wibiya widget

Wednesday, February 2, 2011

Egypt and the death of the American Empire

What was I saying a few weeks ago about Tucson?

Looks like Thomas Walkom's thinking the same thing. Bet he's not the only one, either.

It's become abundantly clear over the last few weeks just how important it is for the United States to have reliable client dictatorships available to do its imperial dirty work. (Well, it's been clear for decades, but the Egyptian crisis has brought it into particularly sharp relief.) Easy access to resources for American corporations and investors, no regard for the needs of the local populations, and a well-armed security apparatus to keep people in line with fear, torture, and whatever else it takes. And for decades, it's had people willing to do that: the Shah of Iran, a succession of anonymous Latin-American meat-packing glitterati (h/t Roger Waters), Marcos in the Philippines, Suharto in Indonesia, etc. etc. etc.

Which is why we're seeing all the pious bullshit coming from Washington (which, incidentally, exposes all the blather about the difference between Democrats and Republicans as just so much kabuki theatre) about orderly transition and stability and democracy. It's the kind of "measured response" Stephen Harper would love, and it's got about as much substance as a fart in a hurricane.

As thwap puts it:

You either support the fall of a three-decade old dictatorship of thieves and torturers according to the will of the people, or you don't. Hiding behind decades of lip-service bullshit to democracy doesn't cut any ice either.

(The Israeli response is pretty telling as well: probably not the right moment for democracy in the Arab world. In other words, we're more comfortable dealing with assholes like Mubarak. Apparently they were pretty tight with the Shah, too.)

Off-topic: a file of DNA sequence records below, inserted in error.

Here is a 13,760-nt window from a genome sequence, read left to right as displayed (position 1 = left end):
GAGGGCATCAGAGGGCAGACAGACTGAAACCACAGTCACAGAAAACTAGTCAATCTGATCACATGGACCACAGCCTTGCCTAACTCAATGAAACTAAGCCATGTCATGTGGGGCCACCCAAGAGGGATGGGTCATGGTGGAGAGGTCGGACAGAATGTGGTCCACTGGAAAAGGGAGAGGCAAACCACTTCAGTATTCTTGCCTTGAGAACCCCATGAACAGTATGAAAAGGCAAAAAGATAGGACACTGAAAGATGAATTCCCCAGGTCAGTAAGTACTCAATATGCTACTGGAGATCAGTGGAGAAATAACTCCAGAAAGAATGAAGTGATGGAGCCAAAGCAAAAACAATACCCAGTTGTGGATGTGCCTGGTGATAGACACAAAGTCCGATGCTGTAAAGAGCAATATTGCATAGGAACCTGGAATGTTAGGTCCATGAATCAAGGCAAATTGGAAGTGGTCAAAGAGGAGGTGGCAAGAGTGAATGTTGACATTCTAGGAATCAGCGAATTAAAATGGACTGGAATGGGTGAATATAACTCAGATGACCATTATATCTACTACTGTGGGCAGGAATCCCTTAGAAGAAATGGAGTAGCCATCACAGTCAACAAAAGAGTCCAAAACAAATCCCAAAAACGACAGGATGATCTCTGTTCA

Do we have to go through this again? What Walkom probably knows but can't say is that democracy is the last thing Washington wants in places like Egypt.  And whoever replaces the United States as the pre-eminent world power probably won't have much use for it either.

(Update:  It seems Mubarak's rented muscle went all Rodney King on Anderson Cooper.  Washington whacking material it may be, but when even tame corporate meat puppets are getting curb-stomped, you've got to know the party's over ... )


  1. Too bad the United Fruit Company doesn't have banana plantations at risk in Egypt. Then you might see the true face of the US.

    American influence in the ME, a region it considers of strategic import to the US, is cratering. In some ways it resembles how the Soviets were forced to retreat from Egypt and other Arab states.

    Both Russia and China have sensed the emerging power vacuum in the Middle East and both are poised to exploit it. Russia has long talked of a naval port in Syria and China has a hungry eye on a similar base in southern Pakistan.

    America's hegemony was always as brittle as the despots it propped up. Once you enact those policies they might just serve you well for decades but leave a mess when they inevitably fail.

  2. For Rogers cable customers in Toronto: free preview of Al Jazeera English on channel 176.

  3. Something bigger than any pundit can muster is happening right now and we don't know what it is. There are just so few who can advise. This is not about the Muslim Brotherhood. It is about people vs. the conservative mindset. Simplistic I know but it must be said plainly and simply. The Egyptian people's plight cannot be co-opted by even more simplistic messaging by the right. Kudos to the major American media tonight for coming through. I breathed a big sigh of relief at CNN and NBC's coverage. Actually fair. Mostly balanced. Learning from Al Jazeera?